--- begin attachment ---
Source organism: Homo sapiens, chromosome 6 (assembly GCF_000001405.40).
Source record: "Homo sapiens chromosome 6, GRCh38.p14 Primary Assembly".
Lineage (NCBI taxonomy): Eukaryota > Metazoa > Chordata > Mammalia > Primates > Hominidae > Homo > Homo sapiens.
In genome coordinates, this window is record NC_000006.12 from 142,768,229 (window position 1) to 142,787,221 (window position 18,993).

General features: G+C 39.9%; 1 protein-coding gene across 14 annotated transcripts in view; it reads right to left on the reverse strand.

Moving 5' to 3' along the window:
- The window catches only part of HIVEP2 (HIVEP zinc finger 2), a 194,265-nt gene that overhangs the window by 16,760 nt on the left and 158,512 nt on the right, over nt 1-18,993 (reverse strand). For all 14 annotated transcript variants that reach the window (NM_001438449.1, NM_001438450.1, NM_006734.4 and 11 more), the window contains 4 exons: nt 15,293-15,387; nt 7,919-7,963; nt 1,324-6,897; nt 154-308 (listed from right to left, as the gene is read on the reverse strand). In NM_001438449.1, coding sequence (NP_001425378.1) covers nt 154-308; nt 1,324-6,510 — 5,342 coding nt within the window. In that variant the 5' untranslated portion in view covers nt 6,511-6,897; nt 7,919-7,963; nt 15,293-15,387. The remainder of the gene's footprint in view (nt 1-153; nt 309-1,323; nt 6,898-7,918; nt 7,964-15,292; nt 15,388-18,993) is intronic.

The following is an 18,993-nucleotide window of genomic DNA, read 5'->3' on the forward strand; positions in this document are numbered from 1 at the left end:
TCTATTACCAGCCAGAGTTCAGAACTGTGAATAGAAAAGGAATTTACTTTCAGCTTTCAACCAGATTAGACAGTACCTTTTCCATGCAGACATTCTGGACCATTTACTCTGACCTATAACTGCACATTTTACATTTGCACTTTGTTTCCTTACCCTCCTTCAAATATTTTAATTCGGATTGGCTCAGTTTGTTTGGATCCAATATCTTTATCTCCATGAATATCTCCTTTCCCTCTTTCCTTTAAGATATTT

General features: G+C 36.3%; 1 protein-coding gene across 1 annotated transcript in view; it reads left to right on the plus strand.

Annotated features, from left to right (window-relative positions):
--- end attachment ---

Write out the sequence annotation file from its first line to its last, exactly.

Source organism: Homo sapiens, chromosome 6 (assembly GCF_000001405.40).
Source record: "Homo sapiens chromosome 6, GRCh38.p14 Primary Assembly".
Lineage (NCBI taxonomy): Eukaryota > Metazoa > Chordata > Mammalia > Primates > Hominidae > Homo > Homo sapiens.
In genome coordinates, this window is record NC_000006.12 from 142,768,229 (window position 1) to 142,787,221 (window position 18,993).

General features: G+C 39.9%; 1 protein-coding gene across 14 annotated transcripts in view; it reads right to left on the reverse strand.

Moving 5' to 3' along the window:
- The window catches only part of HIVEP2 (HIVEP zinc finger 2), a 194,265-nt gene that overhangs the window by 16,760 nt on the left and 158,512 nt on the right, over nt 1-18,993 (reverse strand). For all 14 annotated transcript variants that reach the window (NM_001438449.1, NM_001438450.1, NM_006734.4 and 11 more), the window contains 4 exons: nt 15,293-15,387; nt 7,919-7,963; nt 1,324-6,897; nt 154-308 (listed from right to left, as the gene is read on the reverse strand). In NM_001438449.1, coding sequence (NP_001425378.1) covers nt 154-308; nt 1,324-6,510 — 5,342 coding nt within the window. In that variant the 5' untranslated portion in view covers nt 6,511-6,897; nt 7,919-7,963; nt 15,293-15,387. The remainder of the gene's footprint in view (nt 1-153; nt 309-1,323; nt 6,898-7,918; nt 7,964-15,292; nt 15,388-18,993) is intronic.

The following is an 18,993-nucleotide window of genomic DNA, read 5'->3' on the forward strand; positions in this document are numbered from 1 at the left end:
TCTATTACCAGCCAGAGTTCAGAACTGTGAATAGAAAAGGAATTTACTTTCAGCTTTCAACCAGATTAGACAGTACCTTTTCCATGCAGACATTCTGGACCATTTACTCTGACCTATAACTGCACATTTTACATTTGCACTTTGTTTCCTTACCCTCCTTCAAATATTTTAATTCGGATTGGCTCAGTTTGTTTGGATCCAATATCTTTATCTCCATGAATATCTCCTTTCCCTCTTTCCTTTAAGATATTT

General features: G+C 36.3%; 1 protein-coding gene across 1 annotated transcript in view; it reads left to right on the plus strand.

Annotated features, from left to right (window-relative positions):